The Abominable Mr Seabrook
Drawn & Quarterly, 2017, pg 296
Passion projects don’t always succeed. They can bog down in details that are only interesting to the idiosyncrasies of the author. Fortunately, Joe Ollmann’s The Abominable Mr Seabrook is the opposite: a well written and sensitive exploration of a forgotten writer from the 1920’s and 30’s.
William Seabrook was a travel writer, adventure journalist, and a best selling author during the 20’s. He was also a self destructive man who drank too much, was in and out of asylums, and ultimately committed suicide. The Abominable is at times a sad story, but it is an endlessly fascinating one, too. Seabrook’s adventures were impressive. He showed Crusoe around Atlanta. He was an ambulance driver during WWI. He lived with the Bedouins for a couple years, which he wrote about in his book Adventures in Arabia (27). He went to Haiti and studied the rites of Voodoo, the Magic Island (29). It was the book that introduced zombie to Americans. He traveled through West Africa and supposedly ate with the cannibals. Jungle Ways (30).
While those feats might be interesting on themselves, what makes Seabrook interesting is his chaotic life. He was friends with many of the writers and artists of the Lost Generation: Gertrude Stien, the Manns, Man Ray. He was famous and moved amongst some of the famous people of the 20’s and 30’s. Seabrook both enjoyed the fame and let it ruin him. He was constantly at parties and was a raging alcoholic. On top of all this, Seabrook was a sexual sadist. He derived pleasure from tying women up and though he was married several times, he never gave up his practices. At one point he and Man Ray worked on a project about bondage together.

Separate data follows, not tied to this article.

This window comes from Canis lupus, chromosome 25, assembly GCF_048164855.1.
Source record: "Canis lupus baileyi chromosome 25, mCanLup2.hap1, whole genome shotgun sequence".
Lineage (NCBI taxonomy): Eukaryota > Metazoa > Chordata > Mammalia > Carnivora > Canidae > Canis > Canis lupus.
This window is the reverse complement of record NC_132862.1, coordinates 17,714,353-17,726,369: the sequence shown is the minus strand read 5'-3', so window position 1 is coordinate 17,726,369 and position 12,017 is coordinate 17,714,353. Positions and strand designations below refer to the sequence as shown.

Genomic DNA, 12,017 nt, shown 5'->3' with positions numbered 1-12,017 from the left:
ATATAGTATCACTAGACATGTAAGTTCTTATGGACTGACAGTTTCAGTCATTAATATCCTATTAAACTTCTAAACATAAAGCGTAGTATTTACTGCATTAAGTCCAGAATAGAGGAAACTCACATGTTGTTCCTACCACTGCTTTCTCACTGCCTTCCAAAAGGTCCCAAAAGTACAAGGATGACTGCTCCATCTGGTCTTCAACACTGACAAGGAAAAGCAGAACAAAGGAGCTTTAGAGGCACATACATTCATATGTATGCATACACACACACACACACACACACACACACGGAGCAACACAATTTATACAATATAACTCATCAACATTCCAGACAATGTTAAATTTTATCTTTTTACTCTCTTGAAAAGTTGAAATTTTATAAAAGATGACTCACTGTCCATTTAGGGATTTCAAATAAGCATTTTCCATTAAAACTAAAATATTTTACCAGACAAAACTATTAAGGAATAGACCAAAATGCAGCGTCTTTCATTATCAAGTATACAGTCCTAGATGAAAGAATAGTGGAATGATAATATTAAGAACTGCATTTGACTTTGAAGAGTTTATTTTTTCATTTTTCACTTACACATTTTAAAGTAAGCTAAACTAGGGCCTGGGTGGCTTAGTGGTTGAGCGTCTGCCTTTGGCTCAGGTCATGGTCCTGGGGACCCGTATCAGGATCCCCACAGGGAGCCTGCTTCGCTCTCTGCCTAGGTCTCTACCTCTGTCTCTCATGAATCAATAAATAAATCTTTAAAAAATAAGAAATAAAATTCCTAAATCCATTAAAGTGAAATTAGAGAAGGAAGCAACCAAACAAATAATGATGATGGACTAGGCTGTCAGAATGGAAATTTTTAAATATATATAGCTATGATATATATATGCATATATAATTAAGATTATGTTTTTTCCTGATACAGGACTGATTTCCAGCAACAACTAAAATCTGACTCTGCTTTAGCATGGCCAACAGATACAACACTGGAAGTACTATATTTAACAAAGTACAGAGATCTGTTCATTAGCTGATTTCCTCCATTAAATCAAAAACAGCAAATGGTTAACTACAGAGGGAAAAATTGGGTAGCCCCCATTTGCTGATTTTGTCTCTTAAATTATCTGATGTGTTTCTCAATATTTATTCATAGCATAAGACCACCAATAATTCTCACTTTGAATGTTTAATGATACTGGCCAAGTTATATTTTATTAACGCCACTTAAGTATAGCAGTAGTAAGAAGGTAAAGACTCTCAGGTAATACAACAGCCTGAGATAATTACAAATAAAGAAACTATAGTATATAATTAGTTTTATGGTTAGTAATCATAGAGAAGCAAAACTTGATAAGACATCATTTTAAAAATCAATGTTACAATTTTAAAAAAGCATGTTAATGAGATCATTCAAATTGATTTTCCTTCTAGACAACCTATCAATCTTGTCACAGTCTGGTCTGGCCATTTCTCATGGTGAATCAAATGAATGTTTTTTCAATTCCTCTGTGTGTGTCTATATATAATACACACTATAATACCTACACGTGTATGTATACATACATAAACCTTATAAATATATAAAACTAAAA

Ollmann weaves all these threads together with skill and sympathy. While the entry point to Seabrook might be his adventures, its the exploration of his personal life that really makes the story stand out. This is where Ollmann’s extensive research and affection for his subject comes through. While this is not a scholarly biography. Ollmann is clear on his sources and as he narrates Seabrook’s life, he is also narrating the construction of a biography, showing us how each source viewed Seabrooks descent into alcoholism. Ollmann isn’t afraid to call out some of Seabrook’s lies of omission. Seabrook was a complex man and Ollmann shows him as such. It is what makes The Abominable Mr Seabrook such a good book.
My favorite part of the book, the one that shows Ollmann’s dedication to his subject, is at the end. It’s a two page spread. On one side is a photo of a stack of Seabrook’s books that Ollmann has bought over the years. The other is a little one to two sentence description of each. It captures the beauty of a well written passion project and celebrates the world of books. It’s also a bibliophile’s book: Ollmann mentions he has “spent thousands on out of print books and magazines.” A good book indeed.